My local spa has platelet-rich plasma (PRP) injections where your own blood is injected into your scalp. It seems scary and costly. A dermatologist shoots the PRP into your bald spots and it is said to promote cell growth and prolong the growing phase of your hair.[BB3] 

Angelo David of the Angelo David Salon in New York City, says he’s seen the PRP injections work, but he says he’s seen a lot of things work for hair loss.

“I fit the solution to the customer and I’ve got clients coming in from all over the world,” David says. “The other day a woman left crying because she felt like herself again.”

He recommends couture wigs, but I recently found a product called Toppix, which uses fibers to cover and blend in bald spots. I use it along with my glued-in hair extensions and no one has ever commented that my hair is thinning or doesn’t look right.

There’s other treatments like laser light therapy which is said to help scalp inflammation. It’s a lot and I long for the days when I had real hair I could toss around. That may never happen again, but in fairness,  I really don’t have the body I used to either. So, there’s that.

Hair extensions last about three months and cost upwards of $100. When I take my extensions out, I’ll know if any hair has filled in on my scalp as it has in the past. For myself, I’m hoping my hair loss this time is also from stress and it will grow back. If not, I’m going couture topper.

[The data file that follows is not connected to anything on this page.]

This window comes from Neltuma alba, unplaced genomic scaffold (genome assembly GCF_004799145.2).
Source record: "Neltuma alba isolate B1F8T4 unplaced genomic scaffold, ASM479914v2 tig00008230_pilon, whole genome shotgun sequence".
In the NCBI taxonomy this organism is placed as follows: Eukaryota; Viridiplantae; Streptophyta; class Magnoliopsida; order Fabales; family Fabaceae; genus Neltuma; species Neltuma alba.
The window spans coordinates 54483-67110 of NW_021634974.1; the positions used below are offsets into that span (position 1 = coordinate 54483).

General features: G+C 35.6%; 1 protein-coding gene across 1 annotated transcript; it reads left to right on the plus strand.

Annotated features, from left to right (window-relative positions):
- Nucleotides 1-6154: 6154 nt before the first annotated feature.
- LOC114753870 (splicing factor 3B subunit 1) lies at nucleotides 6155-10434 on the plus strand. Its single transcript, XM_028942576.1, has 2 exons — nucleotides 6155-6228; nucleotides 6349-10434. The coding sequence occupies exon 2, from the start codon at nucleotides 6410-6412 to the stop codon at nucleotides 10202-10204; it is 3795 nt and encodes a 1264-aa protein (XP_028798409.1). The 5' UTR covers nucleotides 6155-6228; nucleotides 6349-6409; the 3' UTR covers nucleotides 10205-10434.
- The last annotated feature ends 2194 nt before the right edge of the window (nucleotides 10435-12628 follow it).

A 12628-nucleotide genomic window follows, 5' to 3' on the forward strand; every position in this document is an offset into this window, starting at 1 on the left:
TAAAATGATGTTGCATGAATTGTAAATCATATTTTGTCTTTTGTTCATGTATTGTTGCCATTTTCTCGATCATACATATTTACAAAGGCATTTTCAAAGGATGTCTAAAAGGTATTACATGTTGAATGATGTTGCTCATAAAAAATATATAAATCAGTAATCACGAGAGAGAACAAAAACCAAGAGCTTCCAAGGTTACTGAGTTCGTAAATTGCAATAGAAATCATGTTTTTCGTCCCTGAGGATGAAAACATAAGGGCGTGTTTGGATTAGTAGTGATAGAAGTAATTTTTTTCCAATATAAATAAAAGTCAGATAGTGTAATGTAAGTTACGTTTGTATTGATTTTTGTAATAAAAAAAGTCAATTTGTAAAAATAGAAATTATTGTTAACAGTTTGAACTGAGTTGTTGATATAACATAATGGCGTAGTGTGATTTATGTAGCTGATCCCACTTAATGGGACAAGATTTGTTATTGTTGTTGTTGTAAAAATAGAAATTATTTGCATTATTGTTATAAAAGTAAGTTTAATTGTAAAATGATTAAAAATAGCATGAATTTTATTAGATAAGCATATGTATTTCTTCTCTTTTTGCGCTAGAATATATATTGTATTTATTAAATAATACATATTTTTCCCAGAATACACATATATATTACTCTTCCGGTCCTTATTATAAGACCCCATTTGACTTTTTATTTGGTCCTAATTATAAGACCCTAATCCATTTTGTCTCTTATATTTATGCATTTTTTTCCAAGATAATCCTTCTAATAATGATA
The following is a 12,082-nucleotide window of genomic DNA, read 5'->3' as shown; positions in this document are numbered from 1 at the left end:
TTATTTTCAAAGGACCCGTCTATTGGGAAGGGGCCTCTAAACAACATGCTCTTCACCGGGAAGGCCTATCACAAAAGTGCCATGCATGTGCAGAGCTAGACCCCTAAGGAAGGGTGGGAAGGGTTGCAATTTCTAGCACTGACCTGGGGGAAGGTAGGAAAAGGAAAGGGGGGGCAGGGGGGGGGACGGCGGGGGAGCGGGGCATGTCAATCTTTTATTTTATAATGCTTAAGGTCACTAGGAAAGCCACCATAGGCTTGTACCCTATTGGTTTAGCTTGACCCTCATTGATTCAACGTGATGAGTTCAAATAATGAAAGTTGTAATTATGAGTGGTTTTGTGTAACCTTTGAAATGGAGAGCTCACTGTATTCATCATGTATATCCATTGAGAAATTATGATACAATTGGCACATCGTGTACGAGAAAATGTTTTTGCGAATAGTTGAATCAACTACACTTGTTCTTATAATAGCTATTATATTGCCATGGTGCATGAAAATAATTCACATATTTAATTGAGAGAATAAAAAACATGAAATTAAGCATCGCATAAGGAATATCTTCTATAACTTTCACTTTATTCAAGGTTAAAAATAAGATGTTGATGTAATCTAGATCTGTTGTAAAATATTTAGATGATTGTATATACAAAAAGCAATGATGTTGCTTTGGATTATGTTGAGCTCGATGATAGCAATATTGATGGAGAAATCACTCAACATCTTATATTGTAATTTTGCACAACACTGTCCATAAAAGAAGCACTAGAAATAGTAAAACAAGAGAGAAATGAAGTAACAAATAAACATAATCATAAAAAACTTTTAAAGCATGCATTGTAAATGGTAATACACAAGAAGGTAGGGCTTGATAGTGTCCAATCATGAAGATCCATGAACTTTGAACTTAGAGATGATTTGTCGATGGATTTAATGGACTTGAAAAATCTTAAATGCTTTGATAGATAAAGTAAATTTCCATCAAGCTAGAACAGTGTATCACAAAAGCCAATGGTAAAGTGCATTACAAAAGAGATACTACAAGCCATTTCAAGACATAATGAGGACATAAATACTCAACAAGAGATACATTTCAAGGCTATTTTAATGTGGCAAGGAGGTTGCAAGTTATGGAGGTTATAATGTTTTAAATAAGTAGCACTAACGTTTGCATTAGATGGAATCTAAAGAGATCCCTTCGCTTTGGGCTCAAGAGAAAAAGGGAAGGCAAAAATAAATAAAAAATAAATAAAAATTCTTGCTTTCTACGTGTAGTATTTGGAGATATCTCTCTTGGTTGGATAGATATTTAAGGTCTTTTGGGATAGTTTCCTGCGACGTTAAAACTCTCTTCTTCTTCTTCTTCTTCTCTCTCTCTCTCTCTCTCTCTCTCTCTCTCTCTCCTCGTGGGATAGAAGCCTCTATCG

Hemp for Easter?

By Jane Bokun

This holiday season, the Easter Bunny may stop at your house with gifts filled with CBD, but do you really trust him?

First off, according to a Schererville Your CBD Store, owner. CBD products are good for everyone. Parents also buy the products for their young children.

The store is part of a new chain of Your CBD Stores that have sprung up across the country. It is located at 2171 US 41 in Schererville. Inside the store, there are CBD-based gummies, topical pain cremes, bath balms and even honey sticks.

The store’s customers are not alone in their use of CBD infused products. A study of 2,000 Americans conducted by OnePoll on behalf of HempFusion, a CBD company with more than 3,900 retailers across 47 US States,saw 82 percent agree their opinions on cannabis and related products have changed in recent years. Of respondents who completed some form of U-turn, 46 percent strongly agreed that it was due to the rise of CBD products.

The CBD products are made of Cannabidiol, which is a compound found in industrial hemp plants. Companies that manufacture CBD remove its THC, (or tetrahydrocannabinol), the chemical responsible for most of marijuana’s psychological effects. Businesses then add plant-based terpenes to increase the potency of the CBD.